Have you self-identified as a “foodie”, wowed close friends with Thomas Keller-like skills in the kitchen, or exhibited prowess as a budding gastronome? Maybe you’re just interested in learning more about the history of American food. If you said yes to any of the above, The New School is offering a new course sure to tempt your palate: “Innovators of American Cuisine: A History of the Culinary Arts in the U.S.” The best part? It’s (mostly) free.
This spring, the university will offer its first MOOC (Massive Open Online Course), led by Food Studies Professor Andrew Smith. “Innovators of American Cuisine” will explore the lives and legacies of 10 culinary luminaries over the course of 10 units, and features experts, scholars, and individuals who knew or collaborated with them. Luminaires include Julia Child, James Beard, M.F.K. Fisher, and Edna Lewis.
Based on The New School’s popular public program series Culinary Luminaries, the course will examine the fascinating evolution of America’s relationship with food, particularly the radical changes in culinary practices and tastes since the 1950s. Students can take the course for free or gain access to additional content and interactivity for $50.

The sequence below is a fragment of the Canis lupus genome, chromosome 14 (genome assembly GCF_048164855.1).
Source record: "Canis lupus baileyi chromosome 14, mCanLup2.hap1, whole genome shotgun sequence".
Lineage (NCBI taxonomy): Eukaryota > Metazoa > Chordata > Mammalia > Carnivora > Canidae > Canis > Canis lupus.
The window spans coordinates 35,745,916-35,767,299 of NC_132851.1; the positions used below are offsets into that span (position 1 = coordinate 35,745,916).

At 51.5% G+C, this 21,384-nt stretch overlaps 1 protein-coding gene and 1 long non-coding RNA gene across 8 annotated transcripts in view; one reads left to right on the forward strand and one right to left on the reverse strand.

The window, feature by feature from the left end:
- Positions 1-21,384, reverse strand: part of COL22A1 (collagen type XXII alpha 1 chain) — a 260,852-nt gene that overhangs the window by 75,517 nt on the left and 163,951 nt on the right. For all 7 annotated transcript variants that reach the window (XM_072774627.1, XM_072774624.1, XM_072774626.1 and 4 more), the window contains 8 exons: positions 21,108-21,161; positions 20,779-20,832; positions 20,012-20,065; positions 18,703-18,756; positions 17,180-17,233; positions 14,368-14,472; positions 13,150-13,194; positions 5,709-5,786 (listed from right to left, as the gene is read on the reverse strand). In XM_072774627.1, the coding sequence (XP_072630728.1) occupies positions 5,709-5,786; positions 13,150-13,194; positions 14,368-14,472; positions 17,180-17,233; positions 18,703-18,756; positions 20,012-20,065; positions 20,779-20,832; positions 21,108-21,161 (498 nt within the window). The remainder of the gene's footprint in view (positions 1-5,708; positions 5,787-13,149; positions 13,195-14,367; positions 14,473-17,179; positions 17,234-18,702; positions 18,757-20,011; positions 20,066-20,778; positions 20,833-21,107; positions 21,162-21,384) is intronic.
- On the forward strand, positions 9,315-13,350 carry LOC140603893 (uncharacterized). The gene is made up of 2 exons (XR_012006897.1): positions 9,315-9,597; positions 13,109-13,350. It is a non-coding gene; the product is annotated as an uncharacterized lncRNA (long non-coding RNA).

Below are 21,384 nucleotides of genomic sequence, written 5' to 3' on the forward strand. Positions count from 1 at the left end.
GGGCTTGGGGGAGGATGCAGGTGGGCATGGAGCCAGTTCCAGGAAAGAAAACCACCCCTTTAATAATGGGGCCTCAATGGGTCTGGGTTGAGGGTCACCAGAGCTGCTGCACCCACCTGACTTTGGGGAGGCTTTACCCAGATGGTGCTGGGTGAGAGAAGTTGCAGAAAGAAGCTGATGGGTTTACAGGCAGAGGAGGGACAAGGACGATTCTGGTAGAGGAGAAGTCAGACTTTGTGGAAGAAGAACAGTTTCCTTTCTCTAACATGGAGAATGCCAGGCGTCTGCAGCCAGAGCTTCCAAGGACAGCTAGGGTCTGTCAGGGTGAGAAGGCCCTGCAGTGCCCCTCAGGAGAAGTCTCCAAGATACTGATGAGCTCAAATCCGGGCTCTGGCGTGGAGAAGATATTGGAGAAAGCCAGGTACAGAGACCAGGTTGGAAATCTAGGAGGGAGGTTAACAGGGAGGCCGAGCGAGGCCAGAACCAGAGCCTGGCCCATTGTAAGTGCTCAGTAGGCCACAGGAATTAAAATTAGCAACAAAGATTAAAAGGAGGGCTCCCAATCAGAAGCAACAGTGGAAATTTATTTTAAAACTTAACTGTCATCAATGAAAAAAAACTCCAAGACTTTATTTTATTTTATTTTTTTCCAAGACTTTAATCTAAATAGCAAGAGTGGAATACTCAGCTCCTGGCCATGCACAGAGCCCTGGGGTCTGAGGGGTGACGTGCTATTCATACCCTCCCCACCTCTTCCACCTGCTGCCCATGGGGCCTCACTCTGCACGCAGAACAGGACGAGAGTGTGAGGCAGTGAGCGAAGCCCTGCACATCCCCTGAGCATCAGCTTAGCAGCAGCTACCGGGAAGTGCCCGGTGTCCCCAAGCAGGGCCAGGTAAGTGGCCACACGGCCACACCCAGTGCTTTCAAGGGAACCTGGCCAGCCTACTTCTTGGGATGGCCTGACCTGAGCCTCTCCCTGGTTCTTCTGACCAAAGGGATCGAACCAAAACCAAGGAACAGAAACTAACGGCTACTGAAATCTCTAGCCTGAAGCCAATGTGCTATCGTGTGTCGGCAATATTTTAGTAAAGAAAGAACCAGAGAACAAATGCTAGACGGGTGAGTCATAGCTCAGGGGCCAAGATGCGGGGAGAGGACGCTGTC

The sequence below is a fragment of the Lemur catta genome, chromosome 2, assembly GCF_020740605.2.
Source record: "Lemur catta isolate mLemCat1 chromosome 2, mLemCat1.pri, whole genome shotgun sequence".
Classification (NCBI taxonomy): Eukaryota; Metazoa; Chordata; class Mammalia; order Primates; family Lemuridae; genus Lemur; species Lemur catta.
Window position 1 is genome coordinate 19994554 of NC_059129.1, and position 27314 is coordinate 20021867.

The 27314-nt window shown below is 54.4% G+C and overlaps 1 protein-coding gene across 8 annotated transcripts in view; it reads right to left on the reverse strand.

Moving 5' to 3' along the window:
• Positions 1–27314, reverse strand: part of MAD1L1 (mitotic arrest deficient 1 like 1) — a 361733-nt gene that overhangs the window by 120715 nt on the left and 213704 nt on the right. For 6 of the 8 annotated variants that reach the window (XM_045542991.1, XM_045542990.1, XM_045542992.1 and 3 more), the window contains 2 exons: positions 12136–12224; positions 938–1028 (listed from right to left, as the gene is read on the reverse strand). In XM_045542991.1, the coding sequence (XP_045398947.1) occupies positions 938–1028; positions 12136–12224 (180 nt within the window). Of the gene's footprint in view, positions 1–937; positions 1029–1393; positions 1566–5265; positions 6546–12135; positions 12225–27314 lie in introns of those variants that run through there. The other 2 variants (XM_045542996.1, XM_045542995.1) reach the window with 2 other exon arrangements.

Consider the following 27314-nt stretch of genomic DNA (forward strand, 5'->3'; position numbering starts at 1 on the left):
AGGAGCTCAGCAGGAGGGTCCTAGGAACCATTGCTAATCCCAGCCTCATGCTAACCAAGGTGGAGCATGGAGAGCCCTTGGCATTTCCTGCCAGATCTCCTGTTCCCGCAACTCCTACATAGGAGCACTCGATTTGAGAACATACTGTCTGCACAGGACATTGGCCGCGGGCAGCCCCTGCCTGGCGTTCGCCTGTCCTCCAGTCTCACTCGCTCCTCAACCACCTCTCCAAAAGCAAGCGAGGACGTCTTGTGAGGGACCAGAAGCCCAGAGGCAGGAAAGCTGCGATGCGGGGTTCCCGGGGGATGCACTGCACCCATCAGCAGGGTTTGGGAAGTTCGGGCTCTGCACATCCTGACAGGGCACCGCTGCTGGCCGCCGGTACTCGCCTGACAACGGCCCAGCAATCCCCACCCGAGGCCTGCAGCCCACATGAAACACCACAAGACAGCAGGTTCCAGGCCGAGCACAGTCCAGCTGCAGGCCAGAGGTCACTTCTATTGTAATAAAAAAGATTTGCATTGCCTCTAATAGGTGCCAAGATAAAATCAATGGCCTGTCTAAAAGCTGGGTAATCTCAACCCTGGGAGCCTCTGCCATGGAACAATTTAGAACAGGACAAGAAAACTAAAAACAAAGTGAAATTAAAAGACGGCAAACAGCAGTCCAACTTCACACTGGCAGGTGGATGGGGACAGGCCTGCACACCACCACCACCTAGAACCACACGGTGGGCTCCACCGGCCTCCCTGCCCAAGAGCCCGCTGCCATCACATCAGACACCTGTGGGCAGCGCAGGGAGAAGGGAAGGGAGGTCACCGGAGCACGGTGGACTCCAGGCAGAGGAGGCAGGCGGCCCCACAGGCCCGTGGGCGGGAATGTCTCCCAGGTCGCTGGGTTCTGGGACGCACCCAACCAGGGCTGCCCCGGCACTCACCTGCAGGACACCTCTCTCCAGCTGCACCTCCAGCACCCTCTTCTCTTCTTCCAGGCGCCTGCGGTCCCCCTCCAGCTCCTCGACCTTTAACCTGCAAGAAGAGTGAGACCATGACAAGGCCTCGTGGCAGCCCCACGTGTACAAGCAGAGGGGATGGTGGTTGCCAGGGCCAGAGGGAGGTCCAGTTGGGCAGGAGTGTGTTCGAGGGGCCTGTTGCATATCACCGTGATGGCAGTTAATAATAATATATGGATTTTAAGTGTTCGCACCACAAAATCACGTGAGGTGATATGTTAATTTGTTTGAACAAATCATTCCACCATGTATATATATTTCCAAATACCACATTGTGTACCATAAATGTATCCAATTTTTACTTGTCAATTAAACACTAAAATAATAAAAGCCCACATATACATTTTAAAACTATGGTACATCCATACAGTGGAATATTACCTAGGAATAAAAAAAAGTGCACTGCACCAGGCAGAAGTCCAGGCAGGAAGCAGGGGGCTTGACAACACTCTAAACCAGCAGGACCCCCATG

In addition to Smith, who serves as the general editor for the Edible Series and has edited or written more than 20 books, guest lecturers for the course include Ariane Batterberry, co-founder of Food & Wine magazine; Mitchell Davis, vice president of the James Beard Foundation; and William Grimes, New York Times columnist.
Though not a recent phenomenon, (distance learning courses have been around for decades) the MOOC was popularized by Stanford University in 2011, and has since revolutionized thinking about higher education both in the United States and abroad.
Learn more and enroll for the class by clicking here.